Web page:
Botox Improves Gait, Pain in Pediatric Patients With Lower Limb Spasticity


The drug recently gained FDA approval for treatment of lower limb spasticity in pediatric patients without cerebral palsy, in which it is associated with improved functional outcomes.

Heakyung Kim, MD

Heakyung Kim, MD

Results from a phase 3 study of onabotulinumtoxinA (Botox; Allergan) show significant achievement of active and passive treatment goals as well as gait in pediatric patients with cerebral palsy (CP) with lower limb spasticity. The results were presented at the 2019 Child Neurology Society Annual Meeting, October 23-26, 2019 in Charlotte, North Carolina.

OnabotulinumtoxinA was recently approved for the treatment of lower limb spasticity in pediatric patients without CP. It had been previously approved to treat upper and lower limb spasticity in adults, as well as upper limb spasticity in pediatric patients.

The double-blinded, placebo-controlled study included 384 patients who were randomly assigned to receive onabotulinumtoxinA 4 U/kg (n = 126), 8 U/kg (n = 124), or placebo (n = 130) injected into ankle plantar flexors on day 1. Patients (age 2-16) who were included had CP and an ankle plantar flexor Modified Ashworth Scale-Bohannon (MAS) score of >2. All patients received weekly standardized physiotherapy (PT).

At baseline, 265 patients set active goals related to walking and moving, while 289 patients set passive goals related to symptoms of pain, spasm, or orthosis/brace wear over a 12-week examination period. Patients were assessed using the Goal Attainment Scale (GAS). A subset of 65 patients were assessed based on the Edinburgh Visual Gait (EVG).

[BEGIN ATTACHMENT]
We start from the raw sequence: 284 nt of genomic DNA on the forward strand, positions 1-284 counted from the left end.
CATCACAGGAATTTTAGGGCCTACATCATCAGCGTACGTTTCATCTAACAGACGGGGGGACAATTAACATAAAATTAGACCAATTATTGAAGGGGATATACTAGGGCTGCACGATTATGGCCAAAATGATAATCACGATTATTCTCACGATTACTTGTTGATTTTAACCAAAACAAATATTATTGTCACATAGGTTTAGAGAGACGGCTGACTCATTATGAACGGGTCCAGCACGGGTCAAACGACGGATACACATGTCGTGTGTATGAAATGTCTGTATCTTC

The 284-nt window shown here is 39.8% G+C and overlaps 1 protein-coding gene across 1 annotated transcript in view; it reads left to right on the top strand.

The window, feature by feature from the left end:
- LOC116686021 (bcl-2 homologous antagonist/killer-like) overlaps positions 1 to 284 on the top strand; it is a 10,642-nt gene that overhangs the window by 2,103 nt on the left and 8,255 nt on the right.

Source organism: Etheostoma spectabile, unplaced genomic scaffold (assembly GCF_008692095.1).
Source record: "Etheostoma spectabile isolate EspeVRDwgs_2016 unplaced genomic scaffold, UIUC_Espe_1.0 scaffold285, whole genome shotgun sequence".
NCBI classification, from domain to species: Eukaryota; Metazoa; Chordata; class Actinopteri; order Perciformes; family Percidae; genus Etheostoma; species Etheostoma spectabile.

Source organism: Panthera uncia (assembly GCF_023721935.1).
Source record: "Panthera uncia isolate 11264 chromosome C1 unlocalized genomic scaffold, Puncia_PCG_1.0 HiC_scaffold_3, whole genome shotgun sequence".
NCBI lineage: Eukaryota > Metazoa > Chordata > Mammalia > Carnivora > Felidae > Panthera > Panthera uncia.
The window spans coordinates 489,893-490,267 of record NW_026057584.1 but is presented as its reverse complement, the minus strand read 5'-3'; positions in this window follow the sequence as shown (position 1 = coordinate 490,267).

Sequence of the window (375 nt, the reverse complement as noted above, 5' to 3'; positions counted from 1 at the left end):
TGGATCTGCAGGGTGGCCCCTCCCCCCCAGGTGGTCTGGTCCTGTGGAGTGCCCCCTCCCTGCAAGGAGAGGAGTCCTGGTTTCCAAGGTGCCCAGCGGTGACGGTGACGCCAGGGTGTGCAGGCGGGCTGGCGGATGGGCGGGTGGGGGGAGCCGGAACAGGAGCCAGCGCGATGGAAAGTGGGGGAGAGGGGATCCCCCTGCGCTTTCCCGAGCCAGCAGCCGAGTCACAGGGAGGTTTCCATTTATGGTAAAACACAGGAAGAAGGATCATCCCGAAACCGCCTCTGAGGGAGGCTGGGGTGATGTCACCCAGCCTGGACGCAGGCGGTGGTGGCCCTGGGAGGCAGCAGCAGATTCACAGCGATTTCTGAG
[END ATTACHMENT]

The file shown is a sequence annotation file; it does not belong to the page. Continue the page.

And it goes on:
Overall, improvements in GAS were significant for onabotulinumtoxinA plus PT versus placebo plus PT for both active and passive goals at weeks 8 and 12 for patients who received the 8 U/kg dose (P <.010). Patients who received the 4 U/kg dose plus PT saw significant improvements at week 8 (P <.047).

Patients who received either the 4 U/kg or 8 U/kg doses plus PT demonstrated a dose dependent improvement in total EVG score as well as select individual items, including foot stance and swing, compared with placebo. Notably, the 8 U/kg group reached statistical significance versus placebo at week 8 (P =.018).

In June, onabotulinumtoxinA was approved for the treatment of upper limb spasticity in pediatric patients. The approval was backed by data from 2 phase 3 studies in more than 200 patients. The trials included a double-blind, 12-week study as well as a 1-year open-label extension.

“OnabotulinumtoxinA has been demonstrated to be safe to use in the pediatric population and has a high profile of efficacy. Treatments are minimally invasive, and the dosing of the medication is easy to understand,” Heakyung Kim, MD, the A. David Gurewitsch Professor of Rehabilitation and Regenerative Medicine and Professor of Pediatrics at Columbia University Medical Center, told NeurologyLive in a previous interview.

For more coverage of CNS 2019, click here.


Kim H, Racette B, Dunn C, Mukherjee S, McCusker E, Liu C, Dimitrova R. Lower Limb Injections of OnabotulinumtoxinA: Improvement in Gait and Treatment Goal Achievement in Pediatric Patients with Cerebral Palsy. Presented at: Child Neurology Society 2019 Annual Meeting. October 23-26, 2019; Charlotte, NC. Abstract #126.

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